Irish TV broadcaster says attempted hack will affect programming
Virgin Media Television, the Irish broadcaster, said on Monday that an attempted hack was going to impact its programming in coming days.
The nature of the attack has not been specified, although a spokesperson told The Record it was not a ransomware attack.
In a statement the company described identifying “an unauthorized attempt to access our systems in recent days” which it said had been “contained, isolated and terminated.”
Ossian Smyth, the Irish Minister of State, described the incident as a “major hack” and said it was being investigated by the Republic of Ireland's National Cyber Security Centre.
The company said that “precautionary protocols" meant it was “temporarily disconnecting some of our technologies to ensure ongoing maximum security.”
“Due to the precautions we have implemented there will be temporary effects to the broadcasting of some of our recorded programming on Virgin Media 3, 4, More and VMTV Player,” the statement added.
Virgin Media Television, which offers three free-to-air channels alongside premium sports content, is ultimately owned by the telecommunications company Liberty Global which operates a range of subsidiaries, including the ITV network in the United Kingdom.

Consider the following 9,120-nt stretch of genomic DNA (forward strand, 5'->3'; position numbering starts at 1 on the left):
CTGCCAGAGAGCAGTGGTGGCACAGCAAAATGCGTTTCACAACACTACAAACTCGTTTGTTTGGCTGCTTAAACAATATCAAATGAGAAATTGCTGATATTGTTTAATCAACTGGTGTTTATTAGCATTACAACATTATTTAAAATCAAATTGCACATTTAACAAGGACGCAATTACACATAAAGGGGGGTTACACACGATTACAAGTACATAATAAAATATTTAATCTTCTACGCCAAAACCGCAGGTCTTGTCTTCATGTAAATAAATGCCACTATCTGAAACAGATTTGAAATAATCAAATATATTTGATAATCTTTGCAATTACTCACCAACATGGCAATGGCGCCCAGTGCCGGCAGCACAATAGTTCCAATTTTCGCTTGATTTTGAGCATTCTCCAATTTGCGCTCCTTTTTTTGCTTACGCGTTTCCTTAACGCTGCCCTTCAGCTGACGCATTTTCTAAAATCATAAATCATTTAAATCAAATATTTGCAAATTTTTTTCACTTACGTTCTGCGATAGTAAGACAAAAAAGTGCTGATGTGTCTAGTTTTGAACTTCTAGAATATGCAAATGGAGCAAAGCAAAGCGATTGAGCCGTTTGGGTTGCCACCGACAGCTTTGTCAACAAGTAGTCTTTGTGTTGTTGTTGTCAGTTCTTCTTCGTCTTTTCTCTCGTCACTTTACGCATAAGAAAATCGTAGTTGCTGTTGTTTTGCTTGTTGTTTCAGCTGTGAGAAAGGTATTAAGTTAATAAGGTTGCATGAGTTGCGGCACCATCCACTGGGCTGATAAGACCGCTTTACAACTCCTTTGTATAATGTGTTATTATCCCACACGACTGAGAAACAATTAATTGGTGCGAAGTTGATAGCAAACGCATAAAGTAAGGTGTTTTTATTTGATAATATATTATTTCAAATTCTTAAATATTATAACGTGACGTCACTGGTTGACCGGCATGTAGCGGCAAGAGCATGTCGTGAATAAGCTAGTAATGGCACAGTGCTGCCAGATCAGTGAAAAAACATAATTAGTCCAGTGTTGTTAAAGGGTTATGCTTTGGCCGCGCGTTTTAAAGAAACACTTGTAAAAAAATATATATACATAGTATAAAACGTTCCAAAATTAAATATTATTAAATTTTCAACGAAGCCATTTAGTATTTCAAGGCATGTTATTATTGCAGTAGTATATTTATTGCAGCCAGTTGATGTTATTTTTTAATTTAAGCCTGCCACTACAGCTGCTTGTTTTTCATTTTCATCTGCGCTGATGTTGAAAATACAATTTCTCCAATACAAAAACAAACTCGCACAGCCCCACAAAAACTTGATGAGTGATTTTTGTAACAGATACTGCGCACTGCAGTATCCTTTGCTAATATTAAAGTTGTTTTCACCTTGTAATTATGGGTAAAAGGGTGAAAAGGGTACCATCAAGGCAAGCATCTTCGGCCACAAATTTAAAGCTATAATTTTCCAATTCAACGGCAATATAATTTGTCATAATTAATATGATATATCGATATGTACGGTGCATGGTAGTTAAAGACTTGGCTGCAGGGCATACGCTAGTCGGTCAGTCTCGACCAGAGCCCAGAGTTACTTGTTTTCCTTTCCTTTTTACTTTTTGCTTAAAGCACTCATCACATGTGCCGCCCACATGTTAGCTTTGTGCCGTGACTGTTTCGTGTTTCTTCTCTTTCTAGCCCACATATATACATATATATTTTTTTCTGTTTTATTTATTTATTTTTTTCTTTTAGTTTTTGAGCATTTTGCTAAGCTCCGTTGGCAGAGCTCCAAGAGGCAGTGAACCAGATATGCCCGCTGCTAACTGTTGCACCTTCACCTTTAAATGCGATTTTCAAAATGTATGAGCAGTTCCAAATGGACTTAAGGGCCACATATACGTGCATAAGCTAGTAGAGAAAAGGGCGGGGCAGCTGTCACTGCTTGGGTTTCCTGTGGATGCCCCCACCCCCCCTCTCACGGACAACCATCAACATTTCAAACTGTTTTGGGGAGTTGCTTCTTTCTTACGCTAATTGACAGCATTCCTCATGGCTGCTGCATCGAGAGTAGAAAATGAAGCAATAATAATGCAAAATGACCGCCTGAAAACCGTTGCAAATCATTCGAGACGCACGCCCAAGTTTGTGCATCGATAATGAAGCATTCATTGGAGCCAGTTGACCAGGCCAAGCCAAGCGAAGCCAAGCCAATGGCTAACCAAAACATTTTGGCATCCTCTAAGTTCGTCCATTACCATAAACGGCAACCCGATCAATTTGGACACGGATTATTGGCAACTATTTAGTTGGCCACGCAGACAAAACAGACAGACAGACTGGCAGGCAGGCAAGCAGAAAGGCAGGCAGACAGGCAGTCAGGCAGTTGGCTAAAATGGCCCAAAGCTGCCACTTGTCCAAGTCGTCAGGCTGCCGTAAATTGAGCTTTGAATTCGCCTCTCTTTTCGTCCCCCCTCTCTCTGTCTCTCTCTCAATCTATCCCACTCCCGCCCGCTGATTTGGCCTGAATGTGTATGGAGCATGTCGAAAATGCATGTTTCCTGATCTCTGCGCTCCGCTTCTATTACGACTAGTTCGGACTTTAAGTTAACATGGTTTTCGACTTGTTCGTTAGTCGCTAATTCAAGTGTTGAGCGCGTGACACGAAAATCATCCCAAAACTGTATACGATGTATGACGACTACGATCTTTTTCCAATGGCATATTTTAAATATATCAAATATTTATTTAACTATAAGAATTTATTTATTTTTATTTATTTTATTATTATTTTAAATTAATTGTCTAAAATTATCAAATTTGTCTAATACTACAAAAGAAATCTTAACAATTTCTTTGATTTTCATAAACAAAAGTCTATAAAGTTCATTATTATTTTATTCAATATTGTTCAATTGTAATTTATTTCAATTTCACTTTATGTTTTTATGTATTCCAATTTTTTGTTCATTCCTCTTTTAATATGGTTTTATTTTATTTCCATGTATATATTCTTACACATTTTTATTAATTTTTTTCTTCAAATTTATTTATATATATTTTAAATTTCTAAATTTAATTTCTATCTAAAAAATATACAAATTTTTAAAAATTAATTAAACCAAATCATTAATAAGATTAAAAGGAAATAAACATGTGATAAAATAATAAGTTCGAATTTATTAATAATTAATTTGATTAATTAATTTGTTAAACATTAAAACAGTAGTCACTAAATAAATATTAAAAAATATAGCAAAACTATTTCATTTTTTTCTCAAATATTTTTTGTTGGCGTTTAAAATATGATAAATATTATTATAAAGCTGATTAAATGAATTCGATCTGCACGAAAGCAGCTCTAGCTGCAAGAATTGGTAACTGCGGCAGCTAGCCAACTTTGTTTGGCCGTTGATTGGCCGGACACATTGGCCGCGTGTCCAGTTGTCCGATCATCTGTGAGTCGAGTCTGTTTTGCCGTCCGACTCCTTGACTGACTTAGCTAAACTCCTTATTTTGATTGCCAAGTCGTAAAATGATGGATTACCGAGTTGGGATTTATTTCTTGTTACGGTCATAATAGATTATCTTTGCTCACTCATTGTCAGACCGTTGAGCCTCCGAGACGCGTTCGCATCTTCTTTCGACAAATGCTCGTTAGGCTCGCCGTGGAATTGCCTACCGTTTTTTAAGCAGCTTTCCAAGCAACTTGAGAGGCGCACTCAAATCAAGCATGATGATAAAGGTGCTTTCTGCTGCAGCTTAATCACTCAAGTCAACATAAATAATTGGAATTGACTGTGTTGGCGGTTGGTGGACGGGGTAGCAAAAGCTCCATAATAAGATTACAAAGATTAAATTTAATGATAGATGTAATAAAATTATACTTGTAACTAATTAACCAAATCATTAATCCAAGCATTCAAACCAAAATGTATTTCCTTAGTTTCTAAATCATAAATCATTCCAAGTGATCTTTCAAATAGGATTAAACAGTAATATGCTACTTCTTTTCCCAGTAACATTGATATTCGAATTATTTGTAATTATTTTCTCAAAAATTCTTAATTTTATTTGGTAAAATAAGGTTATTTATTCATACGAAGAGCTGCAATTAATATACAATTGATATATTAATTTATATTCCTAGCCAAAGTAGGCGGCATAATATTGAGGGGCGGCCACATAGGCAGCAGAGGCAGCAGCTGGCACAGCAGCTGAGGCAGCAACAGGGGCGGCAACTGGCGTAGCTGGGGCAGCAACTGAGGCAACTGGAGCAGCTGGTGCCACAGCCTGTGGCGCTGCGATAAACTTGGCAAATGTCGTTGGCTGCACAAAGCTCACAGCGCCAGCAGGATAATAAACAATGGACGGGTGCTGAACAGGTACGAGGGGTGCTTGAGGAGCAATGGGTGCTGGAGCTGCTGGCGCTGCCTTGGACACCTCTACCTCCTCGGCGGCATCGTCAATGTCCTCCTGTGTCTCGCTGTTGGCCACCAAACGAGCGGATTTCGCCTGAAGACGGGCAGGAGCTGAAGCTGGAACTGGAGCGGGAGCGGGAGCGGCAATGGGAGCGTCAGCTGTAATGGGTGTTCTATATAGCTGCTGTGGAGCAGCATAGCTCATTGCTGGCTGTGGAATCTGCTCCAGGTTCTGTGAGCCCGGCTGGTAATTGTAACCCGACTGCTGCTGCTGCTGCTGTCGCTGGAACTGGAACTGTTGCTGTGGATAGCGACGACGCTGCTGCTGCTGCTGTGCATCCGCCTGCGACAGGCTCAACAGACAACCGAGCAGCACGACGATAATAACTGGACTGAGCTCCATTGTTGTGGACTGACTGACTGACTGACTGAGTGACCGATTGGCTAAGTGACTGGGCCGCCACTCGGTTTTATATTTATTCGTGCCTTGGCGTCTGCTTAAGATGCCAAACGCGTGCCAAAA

The broadcaster said that only it was affected and not any of the company’s other operations, which include the Virgin Mobile wireless carrier and home broadband.
It warned that although the attempted access had been handled, the review process around the incident was still underway. Normal service is not expected to be resumed until “the review and verification process” is completed.
Media companies can be tempting targets for malicious hackers. Targets over the past year have included a PBS station in the U.S., the Nikkei Group in Japan and Vice Media.
Ireland's Munster Technological University also was the recent victim of a ransomware attack.
Alexander Martin is the UK Editor for Recorded Future News. He was previously a technology reporter for Sky News and is also a fellow at the European Cyber Conflict Research Initiative.